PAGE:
[dropcap size=small]B[/dropcap]lindness may have been the curse of old age once upon a time. But not in this era, and not when Dr Marcus Ang is in the house. While reviewing patients for an eye screening programme at Singapore National Eye Centre, the ophthalmologist noticed that seniors diagnosed with cataracts or glaucoma tend to skip follow-up treatments.
What kept the elderly away was the perceived unaffordability of treatments, for one thing; plus, seniors who are vision-impaired cannot get to the hospital without help. He convinced Standard Chartered Bank to part with $80,000, and, with the help of fellow opthalmologists and volunteers, he was able to provide complimentary transportation, treatment and medication for the elderly on their first hospital visit.
“WE CAN BRING THE CLINIC TO THOSE WHO ARE LESS MOBILE.”
Further addressing the issues of limited mobility and affordability, Dr Ang and his team, initially supported by the Singapore Society of Ophthalmology and Stanchart’s Seeing Is Believing fund, launched the Mobile Eye Clinic, which would pop up at neighbourhood void decks.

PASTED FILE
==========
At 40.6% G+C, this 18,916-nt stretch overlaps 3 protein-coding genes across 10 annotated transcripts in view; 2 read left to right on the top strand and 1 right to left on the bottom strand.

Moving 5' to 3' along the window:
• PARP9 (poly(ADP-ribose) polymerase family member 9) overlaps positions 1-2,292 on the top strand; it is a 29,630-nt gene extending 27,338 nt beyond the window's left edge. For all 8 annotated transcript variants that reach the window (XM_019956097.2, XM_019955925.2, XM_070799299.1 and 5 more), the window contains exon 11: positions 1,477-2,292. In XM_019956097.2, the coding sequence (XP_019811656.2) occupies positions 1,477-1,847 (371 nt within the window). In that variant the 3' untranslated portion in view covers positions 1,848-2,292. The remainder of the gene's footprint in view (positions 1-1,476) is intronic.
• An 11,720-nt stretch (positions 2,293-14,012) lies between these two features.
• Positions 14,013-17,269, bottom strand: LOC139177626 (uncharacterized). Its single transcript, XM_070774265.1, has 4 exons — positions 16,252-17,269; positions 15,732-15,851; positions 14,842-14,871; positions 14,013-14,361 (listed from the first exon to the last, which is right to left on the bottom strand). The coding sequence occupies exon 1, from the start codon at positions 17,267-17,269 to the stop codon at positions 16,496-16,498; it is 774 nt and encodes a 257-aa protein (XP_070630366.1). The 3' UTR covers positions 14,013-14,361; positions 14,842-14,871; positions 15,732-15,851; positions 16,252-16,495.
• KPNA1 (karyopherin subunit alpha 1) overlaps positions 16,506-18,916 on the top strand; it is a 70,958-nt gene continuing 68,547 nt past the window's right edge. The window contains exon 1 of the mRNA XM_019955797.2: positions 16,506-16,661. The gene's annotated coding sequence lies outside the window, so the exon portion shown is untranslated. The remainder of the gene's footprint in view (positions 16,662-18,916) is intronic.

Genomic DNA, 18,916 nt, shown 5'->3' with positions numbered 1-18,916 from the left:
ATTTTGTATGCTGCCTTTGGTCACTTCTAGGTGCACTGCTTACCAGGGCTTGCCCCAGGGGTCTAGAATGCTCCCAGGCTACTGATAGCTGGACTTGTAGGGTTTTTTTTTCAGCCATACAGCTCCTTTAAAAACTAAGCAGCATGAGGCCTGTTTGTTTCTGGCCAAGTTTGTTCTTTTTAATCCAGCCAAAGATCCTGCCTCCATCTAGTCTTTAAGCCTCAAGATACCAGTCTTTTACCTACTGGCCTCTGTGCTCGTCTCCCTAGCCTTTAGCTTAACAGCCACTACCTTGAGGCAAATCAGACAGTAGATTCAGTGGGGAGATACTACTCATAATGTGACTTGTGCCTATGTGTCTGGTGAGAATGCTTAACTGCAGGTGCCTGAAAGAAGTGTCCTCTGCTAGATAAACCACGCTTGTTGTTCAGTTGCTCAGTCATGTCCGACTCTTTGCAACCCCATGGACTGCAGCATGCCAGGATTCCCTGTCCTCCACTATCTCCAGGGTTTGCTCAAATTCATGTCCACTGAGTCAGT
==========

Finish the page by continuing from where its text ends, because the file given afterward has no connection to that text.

Speaking of an octogenarian tissue-seller who received treatment for cataracts, Dr Ang says: “The change was so profound and she was so happy.” To date, the three-year-old programme has benefited over 3,000 seniors.
The 37-year-old, an honouree at the 2017 President’s Volunteerism & Philanthropy Awards, is looking to improve the process further. Last November, he launched the VisionSave Mobile Eye Bus.
Says the good doctor: “We used to unload our equipment at the void deck, but, with this large 45-seater bus fitted with eye screening equipment, we can bring the clinic to those who are less mobile.”